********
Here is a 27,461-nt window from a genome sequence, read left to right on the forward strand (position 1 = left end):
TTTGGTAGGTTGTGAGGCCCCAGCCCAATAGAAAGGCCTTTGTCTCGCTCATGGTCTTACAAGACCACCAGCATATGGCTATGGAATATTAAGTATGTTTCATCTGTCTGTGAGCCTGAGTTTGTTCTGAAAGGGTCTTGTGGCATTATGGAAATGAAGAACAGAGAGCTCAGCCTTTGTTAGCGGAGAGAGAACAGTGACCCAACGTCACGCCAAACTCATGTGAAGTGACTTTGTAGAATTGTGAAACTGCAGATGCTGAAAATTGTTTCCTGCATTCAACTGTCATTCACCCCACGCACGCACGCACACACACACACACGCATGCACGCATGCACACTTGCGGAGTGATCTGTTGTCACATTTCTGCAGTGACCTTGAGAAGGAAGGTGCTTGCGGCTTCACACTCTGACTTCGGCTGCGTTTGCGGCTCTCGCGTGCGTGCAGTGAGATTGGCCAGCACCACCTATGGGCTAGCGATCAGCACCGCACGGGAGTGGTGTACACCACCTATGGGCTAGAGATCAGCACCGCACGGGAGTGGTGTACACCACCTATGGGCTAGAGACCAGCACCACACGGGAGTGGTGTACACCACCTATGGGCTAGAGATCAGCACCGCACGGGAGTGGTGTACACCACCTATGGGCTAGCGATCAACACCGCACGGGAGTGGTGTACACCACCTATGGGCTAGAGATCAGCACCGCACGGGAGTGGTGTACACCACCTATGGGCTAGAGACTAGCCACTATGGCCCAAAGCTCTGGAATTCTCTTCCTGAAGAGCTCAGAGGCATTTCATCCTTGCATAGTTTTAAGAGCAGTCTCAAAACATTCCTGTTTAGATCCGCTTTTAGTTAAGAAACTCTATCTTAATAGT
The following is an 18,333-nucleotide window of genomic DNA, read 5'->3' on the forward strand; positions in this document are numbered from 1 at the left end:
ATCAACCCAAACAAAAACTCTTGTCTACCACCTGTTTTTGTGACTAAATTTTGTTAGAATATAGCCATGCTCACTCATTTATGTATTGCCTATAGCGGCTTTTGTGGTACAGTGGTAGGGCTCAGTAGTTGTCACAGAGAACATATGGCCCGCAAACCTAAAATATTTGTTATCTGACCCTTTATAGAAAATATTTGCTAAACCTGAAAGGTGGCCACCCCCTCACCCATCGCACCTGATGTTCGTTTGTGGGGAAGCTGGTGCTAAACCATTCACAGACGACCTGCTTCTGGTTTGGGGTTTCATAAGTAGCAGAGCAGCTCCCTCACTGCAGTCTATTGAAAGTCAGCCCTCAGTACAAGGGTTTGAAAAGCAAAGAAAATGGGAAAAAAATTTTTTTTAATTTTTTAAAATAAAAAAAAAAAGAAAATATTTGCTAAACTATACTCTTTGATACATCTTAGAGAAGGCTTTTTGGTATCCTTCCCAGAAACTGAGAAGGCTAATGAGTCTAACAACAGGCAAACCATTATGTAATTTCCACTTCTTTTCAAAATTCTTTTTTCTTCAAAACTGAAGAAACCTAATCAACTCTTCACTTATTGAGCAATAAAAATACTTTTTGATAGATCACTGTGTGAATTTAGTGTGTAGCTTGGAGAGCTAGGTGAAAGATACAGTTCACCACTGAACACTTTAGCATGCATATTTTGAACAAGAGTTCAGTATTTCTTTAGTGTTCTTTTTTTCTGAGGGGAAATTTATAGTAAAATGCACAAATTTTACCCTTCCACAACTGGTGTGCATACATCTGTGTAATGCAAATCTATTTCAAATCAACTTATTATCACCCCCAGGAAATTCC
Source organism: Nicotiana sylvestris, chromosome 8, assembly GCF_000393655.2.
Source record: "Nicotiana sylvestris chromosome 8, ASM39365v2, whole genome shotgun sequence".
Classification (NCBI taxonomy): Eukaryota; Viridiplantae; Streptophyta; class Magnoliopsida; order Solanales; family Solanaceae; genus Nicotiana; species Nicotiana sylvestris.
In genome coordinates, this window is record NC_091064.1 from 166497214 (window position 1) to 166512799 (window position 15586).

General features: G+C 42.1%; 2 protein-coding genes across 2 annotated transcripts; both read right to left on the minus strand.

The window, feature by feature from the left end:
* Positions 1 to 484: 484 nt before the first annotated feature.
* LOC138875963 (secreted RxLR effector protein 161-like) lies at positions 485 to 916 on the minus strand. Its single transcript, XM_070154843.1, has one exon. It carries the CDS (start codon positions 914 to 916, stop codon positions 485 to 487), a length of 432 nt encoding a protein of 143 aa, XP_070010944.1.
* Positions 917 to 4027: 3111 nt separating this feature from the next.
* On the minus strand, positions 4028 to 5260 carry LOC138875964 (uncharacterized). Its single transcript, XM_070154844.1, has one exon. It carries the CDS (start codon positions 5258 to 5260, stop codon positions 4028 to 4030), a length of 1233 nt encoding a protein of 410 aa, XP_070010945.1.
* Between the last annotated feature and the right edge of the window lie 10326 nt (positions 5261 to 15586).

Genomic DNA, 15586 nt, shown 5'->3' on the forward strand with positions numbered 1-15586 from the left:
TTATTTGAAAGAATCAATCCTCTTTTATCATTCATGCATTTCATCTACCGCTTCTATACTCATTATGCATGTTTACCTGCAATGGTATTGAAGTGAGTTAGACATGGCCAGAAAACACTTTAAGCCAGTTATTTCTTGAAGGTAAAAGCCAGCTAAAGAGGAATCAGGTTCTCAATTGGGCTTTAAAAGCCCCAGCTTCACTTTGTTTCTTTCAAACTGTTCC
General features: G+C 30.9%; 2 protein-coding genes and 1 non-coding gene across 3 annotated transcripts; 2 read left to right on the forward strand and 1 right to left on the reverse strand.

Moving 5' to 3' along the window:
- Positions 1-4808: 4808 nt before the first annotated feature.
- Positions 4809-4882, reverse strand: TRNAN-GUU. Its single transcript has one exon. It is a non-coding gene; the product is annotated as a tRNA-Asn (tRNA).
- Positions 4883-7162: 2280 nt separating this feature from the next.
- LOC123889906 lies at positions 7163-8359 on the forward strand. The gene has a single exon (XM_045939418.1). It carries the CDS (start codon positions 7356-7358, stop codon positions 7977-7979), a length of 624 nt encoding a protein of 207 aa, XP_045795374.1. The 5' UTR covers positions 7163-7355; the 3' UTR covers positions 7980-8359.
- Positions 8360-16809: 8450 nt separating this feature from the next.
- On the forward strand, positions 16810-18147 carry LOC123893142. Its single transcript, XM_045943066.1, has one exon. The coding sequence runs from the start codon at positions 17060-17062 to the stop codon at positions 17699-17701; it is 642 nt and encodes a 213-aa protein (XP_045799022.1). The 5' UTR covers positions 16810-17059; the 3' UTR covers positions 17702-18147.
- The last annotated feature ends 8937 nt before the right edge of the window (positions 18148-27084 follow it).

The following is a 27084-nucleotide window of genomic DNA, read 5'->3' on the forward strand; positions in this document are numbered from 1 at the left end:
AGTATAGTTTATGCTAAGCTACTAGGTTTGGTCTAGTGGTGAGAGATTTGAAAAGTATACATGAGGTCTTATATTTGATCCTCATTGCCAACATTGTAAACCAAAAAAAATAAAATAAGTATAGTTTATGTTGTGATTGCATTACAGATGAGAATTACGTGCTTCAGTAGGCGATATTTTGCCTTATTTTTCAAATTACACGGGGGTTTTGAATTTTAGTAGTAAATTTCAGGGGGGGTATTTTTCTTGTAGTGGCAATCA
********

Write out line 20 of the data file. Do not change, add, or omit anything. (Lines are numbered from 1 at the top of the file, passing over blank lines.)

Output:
- Positions 1-4808: 4808 nt before the first annotated feature.